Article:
Last week, I highlighted some points from Professor Mor Harchol-Balter’s talk. This week, I would like to focus on a different point she made related to the academia-industry divide.
If you have read Mor Harchol-Balter‘s CV, you may have noted that she started off in a more theory-oriented area of computer science. Her recent work related to server farms, while grounded with theoretical foundations, has ventured solidly into empirical measurement as well. This has proven to have its upsides and downsides.
On the downside, this has made publications trickier. Most publication venues have a bias towards either theoretical or applied/empirical work. Publishing in most venues thus requires tweaking papers to take on a more theory-based or systems-oriented angle. For someone as versatile as Mor, this probably isn’t a huge problem, though it does inevitably slow down the pace of research.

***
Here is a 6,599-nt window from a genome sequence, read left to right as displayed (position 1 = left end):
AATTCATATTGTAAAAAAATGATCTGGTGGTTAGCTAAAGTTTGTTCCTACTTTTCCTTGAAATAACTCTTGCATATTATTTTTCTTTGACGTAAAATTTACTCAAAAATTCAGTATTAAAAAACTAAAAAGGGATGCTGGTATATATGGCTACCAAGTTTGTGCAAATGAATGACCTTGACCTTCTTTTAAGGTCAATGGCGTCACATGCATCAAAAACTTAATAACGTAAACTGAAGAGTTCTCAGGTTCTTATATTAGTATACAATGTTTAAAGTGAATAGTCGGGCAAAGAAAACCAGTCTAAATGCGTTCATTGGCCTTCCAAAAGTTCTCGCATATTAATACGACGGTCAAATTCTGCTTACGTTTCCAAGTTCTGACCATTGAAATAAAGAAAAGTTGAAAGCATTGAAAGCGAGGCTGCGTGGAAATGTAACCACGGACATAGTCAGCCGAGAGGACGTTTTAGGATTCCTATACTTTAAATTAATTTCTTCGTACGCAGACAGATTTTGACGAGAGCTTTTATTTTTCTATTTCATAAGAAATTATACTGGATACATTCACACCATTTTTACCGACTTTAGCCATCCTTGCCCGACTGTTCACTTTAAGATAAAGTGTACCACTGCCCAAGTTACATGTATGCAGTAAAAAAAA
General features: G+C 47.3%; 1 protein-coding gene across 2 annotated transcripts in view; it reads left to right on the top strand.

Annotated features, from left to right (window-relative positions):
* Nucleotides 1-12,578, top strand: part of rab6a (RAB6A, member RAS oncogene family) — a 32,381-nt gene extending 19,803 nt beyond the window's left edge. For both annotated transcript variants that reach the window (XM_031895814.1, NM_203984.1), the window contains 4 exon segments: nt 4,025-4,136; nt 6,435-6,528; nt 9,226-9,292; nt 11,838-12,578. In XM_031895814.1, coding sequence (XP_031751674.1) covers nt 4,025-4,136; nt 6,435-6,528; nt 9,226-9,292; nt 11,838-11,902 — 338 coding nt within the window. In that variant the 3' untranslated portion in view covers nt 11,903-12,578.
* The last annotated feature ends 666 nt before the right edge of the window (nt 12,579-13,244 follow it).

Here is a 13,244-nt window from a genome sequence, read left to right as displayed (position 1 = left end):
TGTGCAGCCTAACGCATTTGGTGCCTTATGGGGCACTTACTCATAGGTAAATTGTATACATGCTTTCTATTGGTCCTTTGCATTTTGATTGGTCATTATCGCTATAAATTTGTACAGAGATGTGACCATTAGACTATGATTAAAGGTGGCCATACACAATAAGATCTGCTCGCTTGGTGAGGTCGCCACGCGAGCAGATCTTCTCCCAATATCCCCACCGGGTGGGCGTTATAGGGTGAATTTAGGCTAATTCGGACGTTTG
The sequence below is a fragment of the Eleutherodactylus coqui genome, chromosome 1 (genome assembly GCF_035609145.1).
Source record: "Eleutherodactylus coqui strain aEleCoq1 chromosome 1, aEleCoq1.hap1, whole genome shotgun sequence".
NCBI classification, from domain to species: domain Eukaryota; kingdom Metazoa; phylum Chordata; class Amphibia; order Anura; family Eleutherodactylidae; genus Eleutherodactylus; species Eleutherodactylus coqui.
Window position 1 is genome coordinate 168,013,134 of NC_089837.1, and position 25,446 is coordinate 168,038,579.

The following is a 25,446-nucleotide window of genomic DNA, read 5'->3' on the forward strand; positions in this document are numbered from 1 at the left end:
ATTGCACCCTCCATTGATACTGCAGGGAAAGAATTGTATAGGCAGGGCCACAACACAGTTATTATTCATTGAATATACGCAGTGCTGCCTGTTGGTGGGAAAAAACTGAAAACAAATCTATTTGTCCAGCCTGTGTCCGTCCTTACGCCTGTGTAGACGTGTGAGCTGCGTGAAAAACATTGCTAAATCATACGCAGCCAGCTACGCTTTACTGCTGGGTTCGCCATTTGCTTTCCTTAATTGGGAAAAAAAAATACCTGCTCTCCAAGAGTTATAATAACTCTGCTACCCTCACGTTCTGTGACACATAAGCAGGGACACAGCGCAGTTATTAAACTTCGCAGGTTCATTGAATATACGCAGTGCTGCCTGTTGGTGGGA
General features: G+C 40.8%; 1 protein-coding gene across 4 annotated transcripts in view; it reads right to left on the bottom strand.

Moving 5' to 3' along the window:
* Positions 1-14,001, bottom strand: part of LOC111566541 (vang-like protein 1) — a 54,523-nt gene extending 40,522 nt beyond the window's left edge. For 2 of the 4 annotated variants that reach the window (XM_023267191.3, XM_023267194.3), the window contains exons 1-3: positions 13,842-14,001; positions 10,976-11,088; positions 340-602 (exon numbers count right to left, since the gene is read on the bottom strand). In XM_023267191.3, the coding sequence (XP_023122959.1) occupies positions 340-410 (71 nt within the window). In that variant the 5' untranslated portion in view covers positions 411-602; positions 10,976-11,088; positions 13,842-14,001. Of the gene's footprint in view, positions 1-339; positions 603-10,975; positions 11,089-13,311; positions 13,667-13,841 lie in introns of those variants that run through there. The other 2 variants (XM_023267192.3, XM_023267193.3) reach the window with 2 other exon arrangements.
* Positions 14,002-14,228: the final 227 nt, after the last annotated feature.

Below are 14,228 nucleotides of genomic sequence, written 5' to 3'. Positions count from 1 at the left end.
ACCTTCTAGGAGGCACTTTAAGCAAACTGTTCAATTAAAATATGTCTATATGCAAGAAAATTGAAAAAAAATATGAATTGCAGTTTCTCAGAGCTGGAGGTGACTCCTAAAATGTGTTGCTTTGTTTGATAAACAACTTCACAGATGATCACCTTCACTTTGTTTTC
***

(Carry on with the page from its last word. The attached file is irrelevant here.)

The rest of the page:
On the positive side is relations with industry. Large businesses, rightly or wrongly, are distrusting of completely theoretical results. On the other hand, projecting computing requirements to the orders of magnitude required by the likes of Internet giants Akamai and Amazon is difficult based on empirical research done on a much smaller scale in universities. Mor’s work bridges the divide by providing a theoretical basis that accurately models results obtained.
Perhaps academics have something to learn from industry in this regard. By combining theory and application, theories are more readily falsified. Meanwhile, a better understanding of real-world processes through theory is in itself beneficial both from an intellectual standpoint and from a practical standpoint. This mixed approach should appeal to scientists because it is a form of replication: two very different methods are used to arrive at a conclusion and, if they are consistent, our confidence in them should be bolstered. East is east, and west is west, but perhaps one day, theoreticians and empiricists shall meet.